• Demonstrate how quickly underglazes dry when applied to the bisque ware. The children will need to dip their brushes often to avoid scrubbing and to cover all areas. They should carefully dab into any cracks or rough areas on the clay surface, brushing away any puddles.
  • Explain that designs can be put directly on top of dried underglazes and that the last color painted is the one that will show. This makes it easier to add designs or repair mistakes.
  • Have the children paint their projects with underglazes and allow the pieces to dry overnight.
Note:  While the older children can apply the clear glaze in a third session, have an adult put it on for the three- to six-year-old children.

Third Session
  • Set out clear glaze and brushes.
  • Set out the underglazed clay pieces.
How to Begin
  • Remind the children that the clay has been bisque-fired and is very fragile and must be handled carefully. In this session, the children will be applying clear glaze to their projects which will give them a shiny and strong surface. Explain that the clear glaze will cover up the colors of underglazes temporarily. When the clay is fired in the kiln again, the glaze will melt and turn clear, allowing the colors to show through.
  • Explain that when the glaze is first applied it will look transparent and as it dries it will become opaque. Putting on too much clear glaze will cause the colors to become cloudy after firing. (The number of coats needed varies according to the glaze instructions, but usually one coat is sufficient.)
  • Make sure the children understand that if any glaze gets on the bottom of the project, it will stick to the kiln shelf during firing. If glaze does get on the bottom, wipe it off with a damp cloth.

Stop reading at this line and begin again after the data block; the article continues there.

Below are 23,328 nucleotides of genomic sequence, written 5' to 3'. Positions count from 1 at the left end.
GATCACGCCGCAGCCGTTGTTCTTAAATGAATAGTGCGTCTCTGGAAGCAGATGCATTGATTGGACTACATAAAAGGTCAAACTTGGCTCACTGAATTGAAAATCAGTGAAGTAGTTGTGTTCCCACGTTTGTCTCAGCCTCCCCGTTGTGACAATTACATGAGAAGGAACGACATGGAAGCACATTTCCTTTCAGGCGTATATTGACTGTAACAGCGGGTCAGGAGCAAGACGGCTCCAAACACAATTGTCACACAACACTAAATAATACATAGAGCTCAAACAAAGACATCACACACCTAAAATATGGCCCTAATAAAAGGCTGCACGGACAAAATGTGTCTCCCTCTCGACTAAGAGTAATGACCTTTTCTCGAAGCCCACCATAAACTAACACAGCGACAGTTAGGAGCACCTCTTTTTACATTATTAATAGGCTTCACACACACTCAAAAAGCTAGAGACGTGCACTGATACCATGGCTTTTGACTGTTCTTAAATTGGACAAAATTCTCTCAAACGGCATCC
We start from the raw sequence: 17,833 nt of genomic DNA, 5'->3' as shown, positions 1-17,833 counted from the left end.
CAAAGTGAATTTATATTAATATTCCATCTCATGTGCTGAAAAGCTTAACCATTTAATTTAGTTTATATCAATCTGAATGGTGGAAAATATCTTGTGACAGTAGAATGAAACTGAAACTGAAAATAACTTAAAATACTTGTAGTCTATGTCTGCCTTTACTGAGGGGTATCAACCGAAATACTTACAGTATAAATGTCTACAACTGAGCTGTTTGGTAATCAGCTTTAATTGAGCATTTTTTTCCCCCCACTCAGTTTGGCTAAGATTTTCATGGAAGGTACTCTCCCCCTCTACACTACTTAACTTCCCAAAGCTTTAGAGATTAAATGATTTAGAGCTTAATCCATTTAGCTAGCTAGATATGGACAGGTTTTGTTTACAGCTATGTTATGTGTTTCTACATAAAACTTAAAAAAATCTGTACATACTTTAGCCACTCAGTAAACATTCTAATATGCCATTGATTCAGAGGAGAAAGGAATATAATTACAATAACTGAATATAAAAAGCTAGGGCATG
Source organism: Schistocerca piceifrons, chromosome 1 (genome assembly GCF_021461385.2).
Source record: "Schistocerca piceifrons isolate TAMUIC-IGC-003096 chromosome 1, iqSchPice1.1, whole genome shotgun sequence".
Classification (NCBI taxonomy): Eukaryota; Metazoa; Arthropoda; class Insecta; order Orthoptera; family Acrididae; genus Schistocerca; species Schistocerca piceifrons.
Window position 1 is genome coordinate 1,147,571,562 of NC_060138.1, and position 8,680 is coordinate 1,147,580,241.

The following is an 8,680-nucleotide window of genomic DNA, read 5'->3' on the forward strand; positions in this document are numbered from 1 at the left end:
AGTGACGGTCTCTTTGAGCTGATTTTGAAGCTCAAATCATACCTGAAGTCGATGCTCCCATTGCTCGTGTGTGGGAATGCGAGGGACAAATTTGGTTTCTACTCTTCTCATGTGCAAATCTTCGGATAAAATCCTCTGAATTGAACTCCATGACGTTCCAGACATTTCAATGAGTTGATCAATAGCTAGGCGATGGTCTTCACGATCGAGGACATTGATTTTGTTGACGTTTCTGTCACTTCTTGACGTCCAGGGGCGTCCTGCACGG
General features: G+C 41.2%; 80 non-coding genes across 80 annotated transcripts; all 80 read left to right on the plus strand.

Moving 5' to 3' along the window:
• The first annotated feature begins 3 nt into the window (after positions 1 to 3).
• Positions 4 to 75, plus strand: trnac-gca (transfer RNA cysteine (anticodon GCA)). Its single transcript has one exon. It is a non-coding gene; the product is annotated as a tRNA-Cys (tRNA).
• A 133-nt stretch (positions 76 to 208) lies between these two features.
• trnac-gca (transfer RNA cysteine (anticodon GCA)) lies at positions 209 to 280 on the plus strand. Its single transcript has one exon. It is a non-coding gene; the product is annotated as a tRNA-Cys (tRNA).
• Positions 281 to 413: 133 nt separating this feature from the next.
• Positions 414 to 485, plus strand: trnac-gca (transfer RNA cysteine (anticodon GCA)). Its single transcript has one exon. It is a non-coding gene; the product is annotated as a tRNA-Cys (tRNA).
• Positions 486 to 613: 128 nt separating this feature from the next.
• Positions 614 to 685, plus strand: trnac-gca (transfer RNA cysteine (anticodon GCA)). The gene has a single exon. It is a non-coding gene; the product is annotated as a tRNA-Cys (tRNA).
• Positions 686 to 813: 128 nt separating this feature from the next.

• Have the children apply the clear glaze to the projects, reminding them to handle the bisque-fired clay very carefully.
Note: Let the projects dry and glaze fire them in a kiln.

  • In order to complete their project in one session, it is important that the children be given sufficient planning time before the class begins. 
  • Limiting the children to one ball of clay will keep the projects doable in the allotted two sessions. 
  • In most cases, water works as well as slip for joining pieces of clay and is less messy.
  • It’s essential to emphasize and monitor the safe use of needle tools.
  • Approach this lesson with the three- and four-year-old children as an opportunity to experiment with the clay, rather than being concerned about producing a final project.
  • Glazing the projects doesn't take much time, so plan an extra activity to fill the session or skip the third session and have an adult apply the clear glaze.
  • Have the children talk about the projects that they chose to make with clay.
  • Point out where pinch, coil, and/or slab methods were used.
  • Discuss the many interpretations to this project demonstrating the versatility of clay.
What the children might say...
  • I want one side of my seesaw to be up, but it keeps falling down.
  • I made flowers, but they won’t stand up in my pot.
  • I’m running out of clay and will need some more.
What you might say...
  • Use a box or an extra stump of clay to prop up the side of the seesaw. When the clay used for the seesaw dries, the box or stump of clay can be removed.
  • Perhaps you could make some clay “dirt” to hold your flowers upright.
  • In order to finish the projects in one session, you need to plan to use one ball of clay.